By Paige Parvin 96G
Christian Larsen 80C 84M 91R has transplanted hundreds of living organs from one body to another, premiered an islet transplantation technique, and helped develop a new class of immunosuppressive drugs to ward off organ rejection and increase transplant success.
His newest challenge may find him in the office more often than in the OR or the lab—but it promises to be equally invigorating.
Larsen, an internationally recognized leader in transplant surgery and immunology, was named dean of Emory’s School of Medicine in November. He also serves as vice president for health center integration for the Robert W. Woodruff Health Sciences Center and as chair of the Board of Directors of the Emory Clinic.
“During twenty-two years as an Emory faculty member, he has demonstrated his skills as an outstanding surgeon, scientist, teacher, and colleague, and most important, as a respected leader with the integrity and vision to build innovative new models of integrated patient care,” says S. Wright Caughman, executive vice president for health affairs and CEO of the Woodruff Health Sciences Center. “He has excelled at moving medicine and care delivery forward, not only at Emory, but on a national level.”
Larsen succeeds Thomas J. Lawley, who retired from the deanship last year after sixteen years in that role and will remain a medical faculty member. The School of Medicine is ranked sixteenth nationally in National Institutes of Health (NIH) research funding and has more than fourteen thousand alumni, with one of every four physicians in Georgia having trained at Emory.
Larsen joined the School of Medicine faculty in 1991 and was appointed chair of the school’s Department of Surgery and director of surgical services for Emory Healthcare in 2009. His clinical practice is focused on kidney, pancreas, and islet transplantation at Emory University Hospital and Children’s Healthcare of Atlanta.
Larsen became founding director of the Emory Transplant Center (ETC) in 2001, building and directing one of the foremost research and clinical transplantation programs in the world. Under Larsen, the ETC has been a national pacesetter in establishing new standards to ensure reliable, patient-centered care, focusing on multidisciplinary care a full decade before its recognition as an essential attribute.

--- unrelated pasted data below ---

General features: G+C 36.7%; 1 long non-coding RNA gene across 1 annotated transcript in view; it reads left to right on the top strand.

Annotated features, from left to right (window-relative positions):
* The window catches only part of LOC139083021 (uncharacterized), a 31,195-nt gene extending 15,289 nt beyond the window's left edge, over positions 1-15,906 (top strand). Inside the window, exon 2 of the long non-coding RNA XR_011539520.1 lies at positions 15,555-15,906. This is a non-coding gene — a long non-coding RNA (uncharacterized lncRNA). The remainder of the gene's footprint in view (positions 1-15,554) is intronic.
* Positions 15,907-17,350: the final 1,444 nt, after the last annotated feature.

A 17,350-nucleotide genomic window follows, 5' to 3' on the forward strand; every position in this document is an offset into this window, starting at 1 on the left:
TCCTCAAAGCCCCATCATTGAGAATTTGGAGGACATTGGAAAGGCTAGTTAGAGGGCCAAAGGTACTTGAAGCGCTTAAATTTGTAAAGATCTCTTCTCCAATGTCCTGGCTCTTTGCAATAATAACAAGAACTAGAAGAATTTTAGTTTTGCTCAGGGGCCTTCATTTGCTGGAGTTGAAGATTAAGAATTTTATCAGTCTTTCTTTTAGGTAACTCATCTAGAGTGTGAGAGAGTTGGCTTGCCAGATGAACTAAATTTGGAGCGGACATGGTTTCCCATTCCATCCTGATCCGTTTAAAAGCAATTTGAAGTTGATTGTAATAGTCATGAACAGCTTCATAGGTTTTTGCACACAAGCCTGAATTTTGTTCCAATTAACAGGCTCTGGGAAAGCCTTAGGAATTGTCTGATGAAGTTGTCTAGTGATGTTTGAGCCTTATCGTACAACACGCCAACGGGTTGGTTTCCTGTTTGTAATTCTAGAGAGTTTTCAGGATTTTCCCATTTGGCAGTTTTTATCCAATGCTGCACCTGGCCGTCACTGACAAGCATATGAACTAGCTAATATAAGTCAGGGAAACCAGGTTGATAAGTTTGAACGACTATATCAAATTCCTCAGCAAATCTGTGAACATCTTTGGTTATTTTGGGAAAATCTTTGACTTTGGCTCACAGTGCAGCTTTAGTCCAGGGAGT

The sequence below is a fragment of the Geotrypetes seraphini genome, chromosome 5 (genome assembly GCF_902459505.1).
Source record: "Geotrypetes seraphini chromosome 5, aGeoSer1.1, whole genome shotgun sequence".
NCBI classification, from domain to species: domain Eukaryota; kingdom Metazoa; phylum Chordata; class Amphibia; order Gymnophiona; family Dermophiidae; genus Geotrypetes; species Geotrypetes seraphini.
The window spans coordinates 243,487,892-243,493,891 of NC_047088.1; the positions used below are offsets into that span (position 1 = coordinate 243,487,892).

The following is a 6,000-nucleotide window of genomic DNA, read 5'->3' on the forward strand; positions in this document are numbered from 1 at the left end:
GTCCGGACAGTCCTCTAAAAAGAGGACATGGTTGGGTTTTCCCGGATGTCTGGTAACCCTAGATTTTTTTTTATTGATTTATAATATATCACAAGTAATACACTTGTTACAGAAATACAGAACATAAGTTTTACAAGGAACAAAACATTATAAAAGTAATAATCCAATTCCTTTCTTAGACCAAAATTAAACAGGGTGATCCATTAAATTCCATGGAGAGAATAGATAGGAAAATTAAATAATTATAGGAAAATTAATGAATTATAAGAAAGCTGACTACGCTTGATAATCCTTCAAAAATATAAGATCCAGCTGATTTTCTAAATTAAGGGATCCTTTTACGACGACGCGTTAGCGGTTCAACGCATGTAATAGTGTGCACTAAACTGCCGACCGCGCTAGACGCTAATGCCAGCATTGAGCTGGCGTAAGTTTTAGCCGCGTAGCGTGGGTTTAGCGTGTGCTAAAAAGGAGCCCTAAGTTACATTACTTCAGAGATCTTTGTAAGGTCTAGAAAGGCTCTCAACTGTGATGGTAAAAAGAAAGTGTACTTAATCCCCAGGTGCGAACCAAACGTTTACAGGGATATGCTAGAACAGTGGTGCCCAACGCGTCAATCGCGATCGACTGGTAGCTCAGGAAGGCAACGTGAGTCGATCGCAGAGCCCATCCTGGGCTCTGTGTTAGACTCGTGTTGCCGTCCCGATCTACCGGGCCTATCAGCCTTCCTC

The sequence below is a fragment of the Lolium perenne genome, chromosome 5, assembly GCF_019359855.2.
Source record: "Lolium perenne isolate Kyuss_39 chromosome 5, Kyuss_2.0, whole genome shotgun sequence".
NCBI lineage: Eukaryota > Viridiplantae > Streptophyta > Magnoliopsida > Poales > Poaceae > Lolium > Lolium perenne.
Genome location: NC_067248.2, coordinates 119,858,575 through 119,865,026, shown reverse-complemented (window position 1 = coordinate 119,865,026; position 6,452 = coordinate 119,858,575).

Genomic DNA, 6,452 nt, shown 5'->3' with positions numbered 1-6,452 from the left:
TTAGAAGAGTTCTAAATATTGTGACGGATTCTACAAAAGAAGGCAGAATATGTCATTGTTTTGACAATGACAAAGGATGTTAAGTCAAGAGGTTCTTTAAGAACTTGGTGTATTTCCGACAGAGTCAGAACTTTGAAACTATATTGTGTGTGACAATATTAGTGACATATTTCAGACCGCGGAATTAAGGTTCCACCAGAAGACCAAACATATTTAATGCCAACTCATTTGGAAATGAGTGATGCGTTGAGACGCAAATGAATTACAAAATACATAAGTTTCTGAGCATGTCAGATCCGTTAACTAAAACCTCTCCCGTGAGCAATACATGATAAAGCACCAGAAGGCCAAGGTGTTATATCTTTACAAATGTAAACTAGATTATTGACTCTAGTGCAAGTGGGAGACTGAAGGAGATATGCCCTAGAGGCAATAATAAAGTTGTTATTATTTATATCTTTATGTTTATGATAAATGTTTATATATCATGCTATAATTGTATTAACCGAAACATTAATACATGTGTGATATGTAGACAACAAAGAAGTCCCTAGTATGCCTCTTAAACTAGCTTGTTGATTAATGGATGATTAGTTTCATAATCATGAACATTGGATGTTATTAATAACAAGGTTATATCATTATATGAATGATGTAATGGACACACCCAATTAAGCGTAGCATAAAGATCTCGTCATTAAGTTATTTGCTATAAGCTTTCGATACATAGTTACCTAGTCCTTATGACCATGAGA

“The patients who come to us for transplantation are very vulnerable. It’s a scary time for them,” Larsen said in a recent interview. “We have great knowledge for what they might expect, but for them it’s a new and frightening experience. So seeing our patients as people with families is very much a part of what drives me. That desire to serve and make a difference is just part of who I am.”
In addition, the ETC has been one of the nation’s leading centers for NIH research funding in basic immunology, in translational studies in nonhuman primates, and in large, multicenter clinical trials.
Together with longtime collaborator Thomas Pearson 82M 88R, Larsen has played a pivotal role in discovering a new class of immunosuppressive drugs known as costimulation blockers. Larsen and Pearson helped drive the development of the costimulation blocker belatacept, approved in June 2011 by the US Food and Drug Administration for kidney transplant recipients—the first time a new class of drug had been approved for transplant since the 1990s.
“I remember vividly a young man who had had a transplant, was suffering from diabetes and terrible consequences of that, and I was struck by the fact that we really couldn’t do a lot about that,” Larsen says. “Our research program was always rooted in trying to ask questions and understand biology in ways that would create new opportunities for treatment. I think there’s an excitement for all our nurses, pharmacists, the whole team to be a part of advancing care—not just delivering care, but making it better for the future.”
In 2012, Larsen received a new NIH grant for nearly $20 million to lead a research team continuing development of more effective costimulation blockers for near-term treatment of transplant patients and better strategies for the “holy grail” of transplantation—long-term, true immune tolerance of transplanted organs.
Larsen is a fellow of the American College of Surgeons, an elected member of the American Society for Clinical Investigation, and chair of the NIH NIAID Nonhuman Primate Tolerance Network. He has received numerous research awards, including the Starzl Prize in Surgery and Immunology, the Basic Science Award of the American Society of Transplant Physicians, and the Roche Award, and is a Castle Connolly Top Doctor.